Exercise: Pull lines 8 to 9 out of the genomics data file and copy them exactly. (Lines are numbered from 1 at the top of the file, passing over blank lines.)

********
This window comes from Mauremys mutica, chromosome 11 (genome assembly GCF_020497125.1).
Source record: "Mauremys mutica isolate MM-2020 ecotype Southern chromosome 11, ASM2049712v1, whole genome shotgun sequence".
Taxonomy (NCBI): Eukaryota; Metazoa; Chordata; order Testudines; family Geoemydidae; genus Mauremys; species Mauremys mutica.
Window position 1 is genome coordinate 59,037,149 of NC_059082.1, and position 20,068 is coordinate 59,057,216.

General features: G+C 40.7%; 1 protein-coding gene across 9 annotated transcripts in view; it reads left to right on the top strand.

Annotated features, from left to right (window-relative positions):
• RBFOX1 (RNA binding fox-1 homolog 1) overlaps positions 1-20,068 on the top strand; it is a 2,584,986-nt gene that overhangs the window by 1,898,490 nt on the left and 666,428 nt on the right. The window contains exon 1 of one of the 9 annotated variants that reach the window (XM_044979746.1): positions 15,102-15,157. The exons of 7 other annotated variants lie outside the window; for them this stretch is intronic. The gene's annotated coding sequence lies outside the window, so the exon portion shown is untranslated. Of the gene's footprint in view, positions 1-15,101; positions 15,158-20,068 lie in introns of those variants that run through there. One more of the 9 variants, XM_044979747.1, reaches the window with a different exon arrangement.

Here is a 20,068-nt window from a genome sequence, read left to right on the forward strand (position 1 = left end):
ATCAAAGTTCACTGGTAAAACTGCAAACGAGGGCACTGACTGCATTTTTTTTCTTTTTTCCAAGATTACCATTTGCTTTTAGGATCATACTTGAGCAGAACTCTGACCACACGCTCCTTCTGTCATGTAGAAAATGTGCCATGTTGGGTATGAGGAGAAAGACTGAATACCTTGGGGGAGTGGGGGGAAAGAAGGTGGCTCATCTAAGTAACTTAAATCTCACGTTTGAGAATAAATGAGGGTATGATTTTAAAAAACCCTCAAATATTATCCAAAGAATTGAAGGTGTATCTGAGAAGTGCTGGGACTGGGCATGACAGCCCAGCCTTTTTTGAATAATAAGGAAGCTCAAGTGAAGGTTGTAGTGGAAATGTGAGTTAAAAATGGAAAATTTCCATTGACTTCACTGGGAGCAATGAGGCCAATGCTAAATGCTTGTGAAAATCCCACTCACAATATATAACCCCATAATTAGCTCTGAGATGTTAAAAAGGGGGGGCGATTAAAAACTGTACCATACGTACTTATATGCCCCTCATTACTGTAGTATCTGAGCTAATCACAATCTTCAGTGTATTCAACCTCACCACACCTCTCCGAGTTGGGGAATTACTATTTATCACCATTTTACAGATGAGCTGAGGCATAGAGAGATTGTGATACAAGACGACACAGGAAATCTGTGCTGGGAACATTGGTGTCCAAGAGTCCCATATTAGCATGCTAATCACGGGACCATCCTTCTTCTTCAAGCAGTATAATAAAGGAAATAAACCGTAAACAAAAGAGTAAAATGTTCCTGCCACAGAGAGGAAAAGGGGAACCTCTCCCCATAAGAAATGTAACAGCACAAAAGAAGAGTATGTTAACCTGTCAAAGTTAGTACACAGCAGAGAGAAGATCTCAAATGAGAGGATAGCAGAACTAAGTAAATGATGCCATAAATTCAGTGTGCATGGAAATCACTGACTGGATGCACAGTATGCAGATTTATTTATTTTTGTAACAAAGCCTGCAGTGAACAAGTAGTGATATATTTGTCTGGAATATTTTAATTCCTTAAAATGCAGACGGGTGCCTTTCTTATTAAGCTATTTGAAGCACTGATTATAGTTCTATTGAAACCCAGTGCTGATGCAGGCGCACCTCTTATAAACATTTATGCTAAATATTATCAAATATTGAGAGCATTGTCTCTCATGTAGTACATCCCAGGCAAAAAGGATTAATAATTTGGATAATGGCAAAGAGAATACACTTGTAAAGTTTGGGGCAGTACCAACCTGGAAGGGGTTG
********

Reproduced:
Here is a 20,068-nt window from a genome sequence, read left to right on the forward strand (position 1 = left end):
ATCAAAGTTCACTGGTAAAACTGCAAACGAGGGCACTGACTGCATTTTTTTTCTTTTTTCCAAGATTACCATTTGCTTTTAGGATCATACTTGAGCAGAACTCTGACCACACGCTCCTTCTGTCATGTAGAAAATGTGCCATGTTGGGTATGAGGAGAAAGACTGAATACCTTGGGGGAGTGGGGGGAAAGAAGGTGGCTCATCTAAGTAACTTAAATCTCACGTTTGAGAATAAATGAGGGTATGATTTTAAAAAACCCTCAAATATTATCCAAAGAATTGAAGGTGTATCTGAGAAGTGCTGGGACTGGGCATGACAGCCCAGCCTTTTTTGAATAATAAGGAAGCTCAAGTGAAGGTTGTAGTGGAAATGTGAGTTAAAAATGGAAAATTTCCATTGACTTCACTGGGAGCAATGAGGCCAATGCTAAATGCTTGTGAAAATCCCACTCACAATATATAACCCCATAATTAGCTCTGAGATGTTAAAAAGGGGGGGCGATTAAAAACTGTACCATACGTACTTATATGCCCCTCATTACTGTAGTATCTGAGCTAATCACAATCTTCAGTGTATTCAACCTCACCACACCTCTCCGAGTTGGGGAATTACTATTTATCACCATTTTACAGATGAGCTGAGGCATAGAGAGATTGTGATACAAGACGACACAGGAAATCTGTGCTGGGAACATTGGTGTCCAAGAGTCCCATATTAGCATGCTAATCACGGGACCATCCTTCTTCTTCAAGCAGTATAATAAAGGAAATAAACCGTAAACAAAAGAGTAAAATGTTCCTGCCACAGAGAGGAAAAGGGGAACCTCTCCCCATAAGAAATGTAACAGCACAAAAGAAGAGTATGTTAACCTGTCAAAGTTAGTACACAGCAGAGAGAAGATCTCAAATGAGAGGATAGCAGAACTAAGTAAATGATGCCATAAATTCAGTGTGCATGGAAATCACTGACTGGATGCACAGTATGCAGATTTATTTATTTTTGTAACAAAGCCTGCAGTGAACAAGTAGTGATATATTTGTCTGGAATATTTTAATTCCTTAAAATGCAGACGGGTGCCTTTCTTATTAAGCTATTTGAAGCACTGATTATAGTTCTATTGAAACCCAGTGCTGATGCAGGCGCACCTCTTATAAACATTTATGCTAAATATTATCAAATATTGAGAGCATTGTCTCTCATGTAGTACATCCCAGGCAAAAAGGATTAATAATTTGGATAATGGCAAAGAGAATACACTTGTAAAGTTTGGGGCAGTACCAACCTGGAAGGGGTTG